Without missing a beat, Britain replied, “Well, my grandpa graduated from the U.”
His grandfather, Stephen R. Covey, who earned degrees from Utah, BYU and Harvard, wrote the best-selling book “The 7 Habits of Highly Successful People,” which has sold more than 40 million copies.
Like his grandfather, who died in 2012, Britain is a jokester and a prankster. His grandpa was known for wearing goofy shirts and wigs to parties. On his mission for The Church of Jesus Christ of Latter-day Saints in Chile, Britain would playfully dump flour on companions while they were showering and name stray dogs after NBA players.
“They were like kindred spirits,” said Britain’s dad of his father and his son. “No matter what you’re doing, everything in life is more fun if you’re with Brit.”
Britain strives to exemplify the principles taught in “Seven Habits” and other books his grandfather wrote. He’s read his books five times and has spent considerable time pondering, and applying, the lessons.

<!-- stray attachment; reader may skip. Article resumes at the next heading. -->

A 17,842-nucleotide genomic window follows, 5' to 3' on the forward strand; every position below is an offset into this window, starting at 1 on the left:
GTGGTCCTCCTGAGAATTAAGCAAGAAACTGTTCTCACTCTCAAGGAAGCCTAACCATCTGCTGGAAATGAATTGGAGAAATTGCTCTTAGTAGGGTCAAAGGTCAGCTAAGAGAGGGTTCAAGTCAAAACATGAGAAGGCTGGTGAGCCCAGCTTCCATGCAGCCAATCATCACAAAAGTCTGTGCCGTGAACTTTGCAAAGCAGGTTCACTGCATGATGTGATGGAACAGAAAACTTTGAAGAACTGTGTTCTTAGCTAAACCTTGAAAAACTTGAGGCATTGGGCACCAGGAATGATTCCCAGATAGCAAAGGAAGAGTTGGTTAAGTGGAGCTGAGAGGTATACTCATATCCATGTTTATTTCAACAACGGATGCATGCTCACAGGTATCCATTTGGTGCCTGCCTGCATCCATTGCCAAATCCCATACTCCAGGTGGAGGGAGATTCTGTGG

“It’s cool that he left that legacy,” Britain said.
Grandfather Stephen R. Covey served missions in Britain, which partly explains Britain’s name.
Britain’s father, Stephen, always liked the name but when Britain was born, he and Jeri spelled it “Britton.” Weeks later, they changed the birth certificate spelling to Britain, to honor the family’s service and heritage in Great Britain.
The Whittinghams and the Coveys
For those wondering how Britain and his family could make the jump to Utah so seamlessly, there’s a longstanding bond between the Coveys and Whittinghams.
The Whittingham family moved to Provo when Kyle was in high school and Britain’s father and Kyle attended Provo High together. Kyle’s brother, Freddie, who is now Utah’s tight ends coach, and Britain’s uncle are close friends.
There was a strong relationship between the families for decades. They knew each other and played together. So when Whittingham offered Britain a scholarship, it was meaningful. It helped, too, that Britain’s high school coach was Cary Whittingham, Kyle’s brother. Kyle, Cary and Freddie all played at BYU.
“I think familiarity played a part on both sides. I have great admiration for Kyle and Cary and I trust the Whittingham family,” Britain said. “He never promised me that I would start, but he promised me that he wasn’t going to look at my size as a disadvantage.”
For Kyle Whittingham, recruiting Covey was natural.